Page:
“They took my baby, they just took my baby from me,” his mother, Natasha Kay, said at her home hours after the shooting. She said police told her very little about what had happened.
“I need my son back,” the mother said. “I want my son back.”
Police late Wednesday said the encounter began when officers responded to a report of a man with a gun and came upon several people in and around a vehicle. They said two of those people ran, one of them displayed a firearm and an officer fired in response.
Two city officials who viewed police body camera video of the incident said at least two officers approached a vehicle in a parking lot and a foot chase began. As one officer ran past the vehicle, the officials said the footage shows Kay pulling a gun from his waist. The officials said the officer fired, appearing to strike Kay in the chest.
City officials said they plan to publicly release the body camera footage as soon as Thursday. In a press release, police included photos of a gun they said Kay was carrying and a firearm they said was recovered from a man arrested at the scene.
Some people near the shooting scene questioned the police account. On Wednesday night, a few dozen demonstrators, including some of Kay’s family members, converged at the 7th District police station. Officers using bicycles as barriers pushed the crowd of people, many of them angry and emotional, away from the station doors.
Earlier, D.C. Council member Trayon White Sr. (D-Ward 8) told reporters at the scene that the community is “concerned about a young man being shot.”
Omar Jackson, a youth mentor who had worked with Kay for the past two years, said the young man “was trying to navigate through this chaotic situation out here.” He said Kay had just gotten into a high school equivalency program.
Jackson said Kay liked to spend time with his girlfriend and play sports, and he took care of his nieces and nephews. He said Kay’s mother was planning to move out of the area because it had gotten rough.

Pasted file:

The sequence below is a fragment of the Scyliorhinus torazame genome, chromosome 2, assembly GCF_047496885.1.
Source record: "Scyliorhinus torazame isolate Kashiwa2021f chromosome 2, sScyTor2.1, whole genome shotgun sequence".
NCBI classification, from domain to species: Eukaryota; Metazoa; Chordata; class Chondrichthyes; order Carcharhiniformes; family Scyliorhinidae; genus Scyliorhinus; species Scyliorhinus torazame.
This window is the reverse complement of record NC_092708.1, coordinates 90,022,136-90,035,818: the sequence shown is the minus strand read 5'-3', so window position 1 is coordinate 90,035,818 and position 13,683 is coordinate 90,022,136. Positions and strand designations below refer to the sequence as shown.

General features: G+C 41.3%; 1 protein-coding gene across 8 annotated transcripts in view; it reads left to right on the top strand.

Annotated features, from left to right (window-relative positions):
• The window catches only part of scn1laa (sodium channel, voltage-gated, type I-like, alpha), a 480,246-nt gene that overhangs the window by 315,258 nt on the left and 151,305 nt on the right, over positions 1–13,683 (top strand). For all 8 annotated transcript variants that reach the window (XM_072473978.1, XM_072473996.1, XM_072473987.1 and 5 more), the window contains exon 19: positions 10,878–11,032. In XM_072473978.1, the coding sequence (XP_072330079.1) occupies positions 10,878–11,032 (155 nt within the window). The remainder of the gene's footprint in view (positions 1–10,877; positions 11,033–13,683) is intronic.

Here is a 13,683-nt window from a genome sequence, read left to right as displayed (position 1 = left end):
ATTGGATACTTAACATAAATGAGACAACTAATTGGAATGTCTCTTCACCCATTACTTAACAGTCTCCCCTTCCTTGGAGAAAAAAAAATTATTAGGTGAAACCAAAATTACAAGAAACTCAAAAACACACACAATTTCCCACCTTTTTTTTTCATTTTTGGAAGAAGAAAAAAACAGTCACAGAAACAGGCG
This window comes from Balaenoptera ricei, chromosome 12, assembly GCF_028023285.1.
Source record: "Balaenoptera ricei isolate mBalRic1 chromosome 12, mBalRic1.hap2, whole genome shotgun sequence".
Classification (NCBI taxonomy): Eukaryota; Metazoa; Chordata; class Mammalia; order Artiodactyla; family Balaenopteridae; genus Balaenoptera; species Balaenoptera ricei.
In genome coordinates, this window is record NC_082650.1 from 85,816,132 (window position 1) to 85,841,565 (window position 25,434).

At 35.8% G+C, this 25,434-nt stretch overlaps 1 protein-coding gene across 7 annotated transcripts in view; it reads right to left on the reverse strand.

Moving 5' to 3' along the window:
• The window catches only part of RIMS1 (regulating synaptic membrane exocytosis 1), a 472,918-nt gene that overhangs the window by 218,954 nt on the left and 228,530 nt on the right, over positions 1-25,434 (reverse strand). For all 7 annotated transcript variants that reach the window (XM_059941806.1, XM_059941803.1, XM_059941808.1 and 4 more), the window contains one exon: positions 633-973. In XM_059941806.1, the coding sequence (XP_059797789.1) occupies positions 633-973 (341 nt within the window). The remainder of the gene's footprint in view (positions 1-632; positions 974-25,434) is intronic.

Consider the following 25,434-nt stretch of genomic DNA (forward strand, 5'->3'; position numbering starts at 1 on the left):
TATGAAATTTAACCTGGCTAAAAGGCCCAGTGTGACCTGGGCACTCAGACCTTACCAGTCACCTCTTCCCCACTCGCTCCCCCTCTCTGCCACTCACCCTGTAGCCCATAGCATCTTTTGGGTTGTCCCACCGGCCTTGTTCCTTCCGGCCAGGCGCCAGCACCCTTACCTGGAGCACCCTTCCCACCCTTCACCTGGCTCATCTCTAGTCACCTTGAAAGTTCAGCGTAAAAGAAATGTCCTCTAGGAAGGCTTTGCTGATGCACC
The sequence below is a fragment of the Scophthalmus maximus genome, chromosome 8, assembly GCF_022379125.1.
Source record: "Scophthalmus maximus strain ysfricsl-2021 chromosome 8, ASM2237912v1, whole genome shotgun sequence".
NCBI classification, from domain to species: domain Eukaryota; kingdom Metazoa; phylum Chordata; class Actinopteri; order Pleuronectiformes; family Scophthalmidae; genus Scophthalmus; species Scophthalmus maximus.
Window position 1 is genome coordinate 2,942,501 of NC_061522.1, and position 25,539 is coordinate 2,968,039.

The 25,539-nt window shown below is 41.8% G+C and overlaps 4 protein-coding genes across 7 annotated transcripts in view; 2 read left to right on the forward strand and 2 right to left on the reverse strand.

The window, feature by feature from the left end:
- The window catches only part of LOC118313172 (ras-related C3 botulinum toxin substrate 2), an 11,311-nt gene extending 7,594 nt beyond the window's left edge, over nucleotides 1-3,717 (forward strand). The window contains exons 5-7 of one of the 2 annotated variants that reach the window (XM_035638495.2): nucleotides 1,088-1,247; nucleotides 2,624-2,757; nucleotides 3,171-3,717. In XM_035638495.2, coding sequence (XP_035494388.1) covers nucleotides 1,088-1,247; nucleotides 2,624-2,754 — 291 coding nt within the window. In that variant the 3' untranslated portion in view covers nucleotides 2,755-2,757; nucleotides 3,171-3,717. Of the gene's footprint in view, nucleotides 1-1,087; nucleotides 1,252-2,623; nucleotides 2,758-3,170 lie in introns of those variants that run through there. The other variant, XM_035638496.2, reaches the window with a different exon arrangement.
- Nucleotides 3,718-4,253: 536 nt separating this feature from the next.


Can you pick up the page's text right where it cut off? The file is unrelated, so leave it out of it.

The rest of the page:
“He was trying to get himself together and get out of this situation,” Jackson said. “I feel bad. My job is to keep him out of situations like this.”
Kay’s aunt Marie McNeil, 57, said she saw her nephew Wednesday morning as he was joking about driving her car. “He told me, ‘Auntie, I love you,’ ” and she said, “I love you, too.”
McNeil said she told Kay not to get into trouble, and he said he wouldn’t. “I made sure that he was good,” she said.
At Natasha Kay’s home Wednesday night, family members and friends gathered on the stoop and porch. Natasha Kay sat looking out the window and crying. When one person went inside and asked if they could get her anything, she said, “My son.”
A police car was parked at the corner.
White, who talked with Natasha Kay after the shooting, said there has been tension between police and residents of Ward 8, which includes neighborhoods dealing with economic challenges and high crime rates.
The council member noted that some accounts of the shooting from residents differ from what police have said, though it is not clear whether those people witnessed the shooting.
“I want to get the truth out about what happened,” White said. “We need to figure out what the facts are. We are concerned.”
Near the 7th District station, police shut down streets along Alabama Avenue and Irving Street SE. Bicycle officers wearing white helmets blocked the station’s front door as demonstrators cursed and shouted, “What do you want? Justice! When do you want it? Now! If we don’t get it, shut it down.”
With many demonstrators raising a fist, the group shouted, “Rest in peace, Deon!”
The crowd, which grew to around 100 people as the night wore on, later began shouting, “We want answers!”
A new law passed by the D.C. Council to increase police accountability requires the police department to make public video from the body cameras of officers who fire their weapons in deadly shootings.
The family of the person shot can object, in which case the video will not be made public. If the family agrees, the video must be made public within five business days of the shooting.
D.C. police have shot four people this year; the young man shot Wednesday is the lone fatality. District police shot five people in 2019, one of them fatally, and two people in 2018, both of whom died.
Emily Davies, Marissa J. Lang and Alice Crites contributed to this report.